Warm weather hits price of carbon

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The Independent Online

The price of carbon continued to come under pressure yesterday in the European Union market, hitting a five-month low.

Despite this week's British Government push on environmental issues, carbon hit €10.40 (£7) per tonne, before gaining slightly to close at €11.10.

Masum Bergmann, a broker at Evolution Markets in London, said that the price had run up above €12 last week on expectations of cold weather - which would have raised demand for power and thereby carbon to offset its use.

"As it turned out, the weather was not so cold as the forecasts had predicted," Mr Bergmann said.

Heavy industry such as power generators and refiners have to buy permits to emit carbon dioxide if they exceed their emissions quota, and the demand for permits sags if it is cheaper to burn low-carbon gas and oil than dirtier coal.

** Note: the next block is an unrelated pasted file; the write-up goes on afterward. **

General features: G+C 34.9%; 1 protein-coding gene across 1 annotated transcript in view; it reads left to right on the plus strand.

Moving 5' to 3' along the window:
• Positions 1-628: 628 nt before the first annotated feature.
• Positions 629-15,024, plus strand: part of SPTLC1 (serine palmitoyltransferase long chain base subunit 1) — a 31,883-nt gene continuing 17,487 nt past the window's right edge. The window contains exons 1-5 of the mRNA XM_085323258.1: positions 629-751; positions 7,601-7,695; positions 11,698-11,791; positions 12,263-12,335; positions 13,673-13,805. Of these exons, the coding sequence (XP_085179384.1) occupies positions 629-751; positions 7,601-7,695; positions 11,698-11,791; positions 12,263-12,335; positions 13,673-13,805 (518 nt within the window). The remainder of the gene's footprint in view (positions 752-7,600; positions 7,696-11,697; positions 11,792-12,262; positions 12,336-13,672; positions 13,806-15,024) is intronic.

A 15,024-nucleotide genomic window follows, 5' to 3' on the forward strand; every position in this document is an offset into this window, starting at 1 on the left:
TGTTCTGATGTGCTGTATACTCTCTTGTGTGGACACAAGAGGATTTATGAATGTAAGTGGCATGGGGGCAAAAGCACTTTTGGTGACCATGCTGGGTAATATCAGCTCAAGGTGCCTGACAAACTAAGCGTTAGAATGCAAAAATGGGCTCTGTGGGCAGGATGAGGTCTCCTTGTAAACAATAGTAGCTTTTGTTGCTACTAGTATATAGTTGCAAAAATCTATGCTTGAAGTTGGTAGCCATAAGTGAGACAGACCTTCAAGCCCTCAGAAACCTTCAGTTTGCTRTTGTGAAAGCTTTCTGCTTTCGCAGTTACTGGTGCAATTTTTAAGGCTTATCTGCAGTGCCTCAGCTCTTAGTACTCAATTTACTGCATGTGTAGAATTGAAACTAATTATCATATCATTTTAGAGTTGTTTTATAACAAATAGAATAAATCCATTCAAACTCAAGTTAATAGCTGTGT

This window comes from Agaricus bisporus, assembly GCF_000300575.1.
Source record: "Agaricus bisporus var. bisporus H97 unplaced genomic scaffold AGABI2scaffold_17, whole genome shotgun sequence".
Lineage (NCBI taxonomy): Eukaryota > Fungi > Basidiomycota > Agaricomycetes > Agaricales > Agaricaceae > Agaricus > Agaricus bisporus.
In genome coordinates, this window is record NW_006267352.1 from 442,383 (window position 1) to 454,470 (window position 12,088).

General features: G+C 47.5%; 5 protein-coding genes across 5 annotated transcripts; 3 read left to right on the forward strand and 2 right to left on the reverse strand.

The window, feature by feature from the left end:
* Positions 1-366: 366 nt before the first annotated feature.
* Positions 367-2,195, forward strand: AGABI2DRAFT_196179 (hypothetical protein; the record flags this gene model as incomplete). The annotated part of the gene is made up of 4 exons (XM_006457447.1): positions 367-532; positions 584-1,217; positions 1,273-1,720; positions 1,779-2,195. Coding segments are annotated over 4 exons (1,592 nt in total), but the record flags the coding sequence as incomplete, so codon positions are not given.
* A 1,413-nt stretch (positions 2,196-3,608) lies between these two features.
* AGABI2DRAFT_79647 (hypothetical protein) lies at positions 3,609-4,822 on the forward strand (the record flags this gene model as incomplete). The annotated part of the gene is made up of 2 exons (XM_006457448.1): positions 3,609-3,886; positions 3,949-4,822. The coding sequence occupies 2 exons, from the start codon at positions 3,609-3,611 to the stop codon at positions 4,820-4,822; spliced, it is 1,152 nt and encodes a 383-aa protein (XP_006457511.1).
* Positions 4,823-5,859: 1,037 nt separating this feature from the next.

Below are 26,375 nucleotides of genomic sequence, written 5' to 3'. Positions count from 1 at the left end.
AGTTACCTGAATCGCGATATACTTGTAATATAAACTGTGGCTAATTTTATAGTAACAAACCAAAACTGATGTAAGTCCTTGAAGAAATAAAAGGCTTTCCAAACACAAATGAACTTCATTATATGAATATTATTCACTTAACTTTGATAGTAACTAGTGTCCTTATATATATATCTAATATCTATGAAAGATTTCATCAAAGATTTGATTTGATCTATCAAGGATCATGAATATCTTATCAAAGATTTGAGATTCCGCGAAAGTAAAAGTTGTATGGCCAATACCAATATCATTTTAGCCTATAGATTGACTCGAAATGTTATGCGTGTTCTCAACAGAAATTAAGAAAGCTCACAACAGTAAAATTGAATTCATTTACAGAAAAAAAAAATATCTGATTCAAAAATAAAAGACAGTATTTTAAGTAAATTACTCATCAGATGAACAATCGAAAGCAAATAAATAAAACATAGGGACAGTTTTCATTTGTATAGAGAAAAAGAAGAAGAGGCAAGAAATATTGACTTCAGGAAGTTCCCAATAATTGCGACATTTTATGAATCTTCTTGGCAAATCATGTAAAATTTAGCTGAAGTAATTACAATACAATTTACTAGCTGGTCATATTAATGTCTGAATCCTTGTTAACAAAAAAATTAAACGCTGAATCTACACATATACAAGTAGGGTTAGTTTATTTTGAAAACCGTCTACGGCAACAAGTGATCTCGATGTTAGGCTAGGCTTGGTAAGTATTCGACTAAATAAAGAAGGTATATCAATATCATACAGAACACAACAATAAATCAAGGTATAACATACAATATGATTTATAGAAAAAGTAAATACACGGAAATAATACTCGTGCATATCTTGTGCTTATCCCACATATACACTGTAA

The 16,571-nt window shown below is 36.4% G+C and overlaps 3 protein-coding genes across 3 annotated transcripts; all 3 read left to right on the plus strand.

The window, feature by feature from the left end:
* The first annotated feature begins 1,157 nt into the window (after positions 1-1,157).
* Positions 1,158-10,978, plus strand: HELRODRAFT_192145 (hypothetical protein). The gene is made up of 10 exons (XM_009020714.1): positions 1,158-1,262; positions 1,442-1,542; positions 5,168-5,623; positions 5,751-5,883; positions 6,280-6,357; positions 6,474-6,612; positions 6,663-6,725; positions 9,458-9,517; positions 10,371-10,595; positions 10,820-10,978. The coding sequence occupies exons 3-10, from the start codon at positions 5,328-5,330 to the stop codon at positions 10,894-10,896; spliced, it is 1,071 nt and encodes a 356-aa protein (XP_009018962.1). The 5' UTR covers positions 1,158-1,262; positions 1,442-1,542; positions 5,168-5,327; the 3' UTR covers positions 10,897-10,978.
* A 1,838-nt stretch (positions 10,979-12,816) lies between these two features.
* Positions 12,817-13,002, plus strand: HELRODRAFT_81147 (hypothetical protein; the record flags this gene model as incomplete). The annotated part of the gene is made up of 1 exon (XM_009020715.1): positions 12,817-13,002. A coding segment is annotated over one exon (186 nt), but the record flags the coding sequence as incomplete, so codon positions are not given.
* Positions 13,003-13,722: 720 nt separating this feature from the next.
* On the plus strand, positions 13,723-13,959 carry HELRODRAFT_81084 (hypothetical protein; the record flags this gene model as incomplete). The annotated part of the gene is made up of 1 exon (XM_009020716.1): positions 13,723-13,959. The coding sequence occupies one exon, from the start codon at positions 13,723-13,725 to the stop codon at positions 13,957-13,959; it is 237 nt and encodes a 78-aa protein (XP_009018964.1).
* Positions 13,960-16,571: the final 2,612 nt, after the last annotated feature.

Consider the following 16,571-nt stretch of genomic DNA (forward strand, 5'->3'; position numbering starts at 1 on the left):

However, the market has an inbuilt weakness as a surplus of permits for carbon emissions was issued, particularly for the first phase, which runs up to 2008, so emitters do not need to buy more in the market.

In reaction to this weakness, yesterday 13 investment banks plus other players active in the world's emerging carbon market clubbed together to form a new group to lobby policymakers for a stronger European Union scheme.

The new group, calling itself European Carbon Investors and Services (ECIS), aims to put pressure on the European Commission and EU member states to take a tougher approach after they gave too-generous quotas in the first phase from 2005-07.

The future of the European Union's carbon trading scheme is up for grabs over the coming months as the European Commission judges member states' emissions plans for 2008-12, the second phase of the scheme.

The market forces companies to buy permits if they exceed their quotas for emissions of the heat-trapping gas carbon dioxide (CO2), and it is the bloc's key climate change strategy.

The price of European carbon hit an all-time high of more than €30 per tonne in April, before the disclosure of the 2005 surplus sent prices crashing.